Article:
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Replies: 3   Last Post: Mar 22, 2013 4:17 PM

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Pentcho Valev

Posts: 6,212
Registered: 12/13/04
Posted: Mar 22, 2013 3:55 AM
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"April 27: Dr. Kasey Wagoner, lecturer in physics, will discuss "Pole vaulters and Barns." In 1905 Albert Einstein put forth his earth-shaking theory of Special Relativity. Einstein's seemingly unremarkable assertion that the speed of light must be constant had many remarkable effects. Included in these effects are length contraction (moving objects are shorter than objects at rest) and time dilation (moving clocks tick slower than clocks at rest). Given such odd predictions it is easy to see how the theory of Special Relativity can lead to many paradoxes. In this lecture we will explore one such paradox, which concerns a pole vaulter who wants to store his pole in a barn shorter than his pole is long, and walk away with an explanation even Einstein could understand."

Any irony coming from Einsteinians is absolutely inappropriate. The long-pole-trapped-inside-short-barn absurdity (to use a mild word), a direct consequence of Einstein's 1905 false light postulate, and the almost complete silence that has surrounded it for a century, are just tragic symptoms of an irreversibly dying science:
Joao Magueijo, Faster Than the Speed of Light, p. 250: "Lee [Smolin] and I discussed these paradoxes at great length for many months, starting in January 2001. We would meet in cafés in South Kensington or Holland Park to mull over the problem. THE ROOT OF ALL THE EVIL WAS CLEARLY SPECIAL RELATIVITY. All these paradoxes resulted from well known effects such as length contraction, time dilation, or E=mc^2, all basic predictions of special relativity. And all denied the possibility of establishing a well-defined border, common to all observers, capable of containing new quantum gravitational effects."
"These are the props. You own a barn, 40m long, with automatic doors at either end, that can be opened and closed simultaneously by a switch. You also have a pole, 80m long, which of course won't fit in the barn. (...) If it does not explode under the strain and it is sufficiently elastic it will come to rest and start to spring back to its natural shape but since it is too big for the barn the other end is now going to crash into the back door and the rod will be trapped IN A COMPRESSED STATE inside the barn."
Stéphane Durand: "Ainsi, une fusée de 100 m passant à toute vitesse dans un tunnel de 60 m pourrait être entièrement contenue dans ce tunnel pendant une fraction de seconde, durant laquelle il serait possible de fermer des portes aux deux bouts! La fusée est donc réellement plus courte. Pourtant, il n'y a PAS DE COMPRESSION matérielle ou physique de l'engin."
"Suppose you want to fit a 20m pole into a 10m barn. (...) Hence in both frames of reference, the pole fits inside the barn (and will presumably shatter when the doors are closed)."

Note that the long-pole-trapped-inside-short-barn assumption is indispensable if one wishes the Michelson-Morley experiment to confirm the constant speed of light and refute the variable speed of light predicted by Newton's emission theory of light. The thought:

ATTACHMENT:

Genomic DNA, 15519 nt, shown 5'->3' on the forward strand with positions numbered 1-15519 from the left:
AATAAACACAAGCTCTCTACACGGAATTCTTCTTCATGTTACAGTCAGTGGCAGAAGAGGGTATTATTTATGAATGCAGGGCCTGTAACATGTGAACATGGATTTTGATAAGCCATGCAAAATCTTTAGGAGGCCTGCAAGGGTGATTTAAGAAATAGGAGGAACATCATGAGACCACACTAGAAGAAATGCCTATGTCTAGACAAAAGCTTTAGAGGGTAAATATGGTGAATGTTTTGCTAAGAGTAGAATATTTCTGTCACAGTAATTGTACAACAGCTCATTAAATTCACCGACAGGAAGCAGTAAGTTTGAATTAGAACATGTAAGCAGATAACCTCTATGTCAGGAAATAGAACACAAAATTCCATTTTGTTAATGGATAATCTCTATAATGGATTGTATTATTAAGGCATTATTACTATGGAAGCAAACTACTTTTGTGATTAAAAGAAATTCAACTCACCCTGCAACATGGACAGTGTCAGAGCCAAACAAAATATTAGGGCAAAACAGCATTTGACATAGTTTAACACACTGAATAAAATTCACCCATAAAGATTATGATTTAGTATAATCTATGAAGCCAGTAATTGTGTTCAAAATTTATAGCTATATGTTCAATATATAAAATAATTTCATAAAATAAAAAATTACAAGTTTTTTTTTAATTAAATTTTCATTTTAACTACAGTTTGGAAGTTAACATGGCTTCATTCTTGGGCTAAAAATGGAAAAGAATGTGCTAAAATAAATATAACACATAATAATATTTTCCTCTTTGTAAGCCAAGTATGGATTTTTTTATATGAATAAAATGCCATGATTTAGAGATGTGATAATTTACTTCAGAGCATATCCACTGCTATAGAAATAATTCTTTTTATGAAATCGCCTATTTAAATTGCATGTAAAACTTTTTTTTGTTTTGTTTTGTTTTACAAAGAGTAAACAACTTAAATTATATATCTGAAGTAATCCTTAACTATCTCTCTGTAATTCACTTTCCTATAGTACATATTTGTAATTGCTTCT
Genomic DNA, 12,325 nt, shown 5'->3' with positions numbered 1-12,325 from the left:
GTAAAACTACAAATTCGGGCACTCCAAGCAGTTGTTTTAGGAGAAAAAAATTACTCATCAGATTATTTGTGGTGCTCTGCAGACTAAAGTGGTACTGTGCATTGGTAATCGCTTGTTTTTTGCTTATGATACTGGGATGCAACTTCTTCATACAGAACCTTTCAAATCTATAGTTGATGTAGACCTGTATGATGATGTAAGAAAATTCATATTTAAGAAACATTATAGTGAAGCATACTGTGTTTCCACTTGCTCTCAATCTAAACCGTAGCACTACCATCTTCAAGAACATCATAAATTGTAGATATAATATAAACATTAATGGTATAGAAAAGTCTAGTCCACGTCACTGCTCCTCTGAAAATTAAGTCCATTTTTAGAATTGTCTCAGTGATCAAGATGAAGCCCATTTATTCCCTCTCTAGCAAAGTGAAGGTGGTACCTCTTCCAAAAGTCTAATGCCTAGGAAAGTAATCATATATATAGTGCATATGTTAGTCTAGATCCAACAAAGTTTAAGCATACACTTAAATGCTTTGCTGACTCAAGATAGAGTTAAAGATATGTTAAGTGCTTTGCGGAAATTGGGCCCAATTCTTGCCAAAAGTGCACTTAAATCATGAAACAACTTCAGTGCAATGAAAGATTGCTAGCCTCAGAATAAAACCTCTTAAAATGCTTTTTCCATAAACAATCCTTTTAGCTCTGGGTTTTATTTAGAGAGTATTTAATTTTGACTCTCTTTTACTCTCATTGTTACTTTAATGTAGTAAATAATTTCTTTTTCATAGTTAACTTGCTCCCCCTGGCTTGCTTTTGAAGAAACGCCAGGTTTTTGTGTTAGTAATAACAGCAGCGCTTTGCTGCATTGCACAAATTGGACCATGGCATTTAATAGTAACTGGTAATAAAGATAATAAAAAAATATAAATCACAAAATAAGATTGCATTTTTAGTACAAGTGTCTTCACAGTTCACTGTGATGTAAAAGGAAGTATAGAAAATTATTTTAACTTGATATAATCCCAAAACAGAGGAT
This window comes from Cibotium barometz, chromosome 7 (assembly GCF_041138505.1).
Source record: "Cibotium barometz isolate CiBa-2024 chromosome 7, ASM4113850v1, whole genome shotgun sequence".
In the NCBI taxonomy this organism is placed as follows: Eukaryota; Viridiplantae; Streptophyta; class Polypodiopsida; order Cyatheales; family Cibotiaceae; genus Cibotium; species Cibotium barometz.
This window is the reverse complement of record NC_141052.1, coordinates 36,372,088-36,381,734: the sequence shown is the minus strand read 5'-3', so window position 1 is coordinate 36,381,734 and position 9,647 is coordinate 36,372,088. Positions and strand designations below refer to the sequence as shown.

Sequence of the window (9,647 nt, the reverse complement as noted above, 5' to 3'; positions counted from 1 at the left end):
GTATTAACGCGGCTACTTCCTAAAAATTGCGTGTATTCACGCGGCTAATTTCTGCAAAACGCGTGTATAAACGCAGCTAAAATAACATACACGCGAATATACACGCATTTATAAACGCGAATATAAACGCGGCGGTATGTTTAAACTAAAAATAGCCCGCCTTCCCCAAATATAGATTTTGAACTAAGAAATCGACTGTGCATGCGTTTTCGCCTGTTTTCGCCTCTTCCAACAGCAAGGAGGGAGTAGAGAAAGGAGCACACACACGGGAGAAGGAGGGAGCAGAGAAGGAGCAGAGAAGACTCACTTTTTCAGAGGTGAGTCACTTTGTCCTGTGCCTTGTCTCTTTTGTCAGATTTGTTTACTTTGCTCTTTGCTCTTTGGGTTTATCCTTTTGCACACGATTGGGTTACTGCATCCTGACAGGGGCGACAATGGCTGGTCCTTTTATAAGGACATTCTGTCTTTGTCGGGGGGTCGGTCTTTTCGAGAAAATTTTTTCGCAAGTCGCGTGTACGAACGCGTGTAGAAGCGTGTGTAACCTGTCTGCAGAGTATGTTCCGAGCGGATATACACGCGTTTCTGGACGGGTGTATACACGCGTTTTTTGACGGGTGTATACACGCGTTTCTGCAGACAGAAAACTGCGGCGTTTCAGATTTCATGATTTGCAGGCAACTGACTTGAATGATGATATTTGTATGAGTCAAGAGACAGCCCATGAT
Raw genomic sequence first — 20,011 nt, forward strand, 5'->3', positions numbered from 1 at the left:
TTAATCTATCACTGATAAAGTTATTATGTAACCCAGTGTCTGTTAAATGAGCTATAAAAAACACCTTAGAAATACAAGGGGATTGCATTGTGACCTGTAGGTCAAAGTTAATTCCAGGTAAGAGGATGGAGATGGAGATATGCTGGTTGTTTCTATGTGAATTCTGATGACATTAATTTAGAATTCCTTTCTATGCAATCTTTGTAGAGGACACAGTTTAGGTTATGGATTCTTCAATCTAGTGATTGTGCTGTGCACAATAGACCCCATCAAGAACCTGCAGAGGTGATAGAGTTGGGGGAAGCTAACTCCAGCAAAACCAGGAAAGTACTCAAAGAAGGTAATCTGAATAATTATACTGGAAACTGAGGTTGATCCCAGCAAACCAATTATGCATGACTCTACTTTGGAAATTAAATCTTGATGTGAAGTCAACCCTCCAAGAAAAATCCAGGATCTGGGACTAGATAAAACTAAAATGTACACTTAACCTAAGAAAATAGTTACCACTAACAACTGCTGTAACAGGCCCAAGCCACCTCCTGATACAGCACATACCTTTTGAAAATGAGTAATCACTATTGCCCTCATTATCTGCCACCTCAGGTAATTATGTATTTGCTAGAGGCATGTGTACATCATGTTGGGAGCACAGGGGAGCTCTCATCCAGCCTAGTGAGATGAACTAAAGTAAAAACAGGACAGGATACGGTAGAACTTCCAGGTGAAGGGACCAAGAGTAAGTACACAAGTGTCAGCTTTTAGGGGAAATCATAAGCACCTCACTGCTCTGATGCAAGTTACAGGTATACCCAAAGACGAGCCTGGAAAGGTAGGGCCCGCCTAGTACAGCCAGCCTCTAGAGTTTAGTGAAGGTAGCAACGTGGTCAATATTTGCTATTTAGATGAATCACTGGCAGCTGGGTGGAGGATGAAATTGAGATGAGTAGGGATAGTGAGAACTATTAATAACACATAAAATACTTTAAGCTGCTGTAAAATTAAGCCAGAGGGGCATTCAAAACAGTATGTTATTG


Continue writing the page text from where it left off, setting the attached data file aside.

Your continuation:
"No an arbitrarily long object cannot be trapped inside an arbitrarily short container - this is absurd!"

...inevitably leads to the conclusion that the Michelson-Morley experiment unequivocally refuted the constant speed of light and confirmed the variable speed of light predicted by Newton's emission theory of light:
Relativity and Its Roots, Banesh Hoffmann: "Moreover, if light consists of particles, as Einstein had suggested in his paper submitted just thirteen weeks before this one, the second principle seems absurd: A stone thrown from a speeding train can do far more damage than one thrown from a train at rest; the speed of the particle is not independent of the motion of the object emitting it. And if we take light to consist of particles and assume that these particles obey Newton's laws, they will conform to Newtonian relativity and thus automatically account for the null result of the Michelson-Morley experiment without recourse to contracting lengths, local time, or Lorentz transformations. Yet, as we have seen, Einstein resisted the temptation to account for the null result in terms of particles of light and simple, familiar Newtonian ideas, and introduced as his second postulate something that was more or less obvious when thought of in terms of waves in an ether."

Needless to say, the thought referred to above would never occur in ordinary Einsteinians' minds:
"Crimestop means the faculty of stopping short, as though by instinct, at the threshold of any dangerous thought. It includes the power of not grasping analogies, of failing to perceive logical errors, of misunderstanding the simplest arguments if they are inimical to Ingsoc, and of being bored or repelled by any train of thought which is capable of leading in a heretical direction. Crimestop, in short, means protective stupidity."

Pentcho Valev

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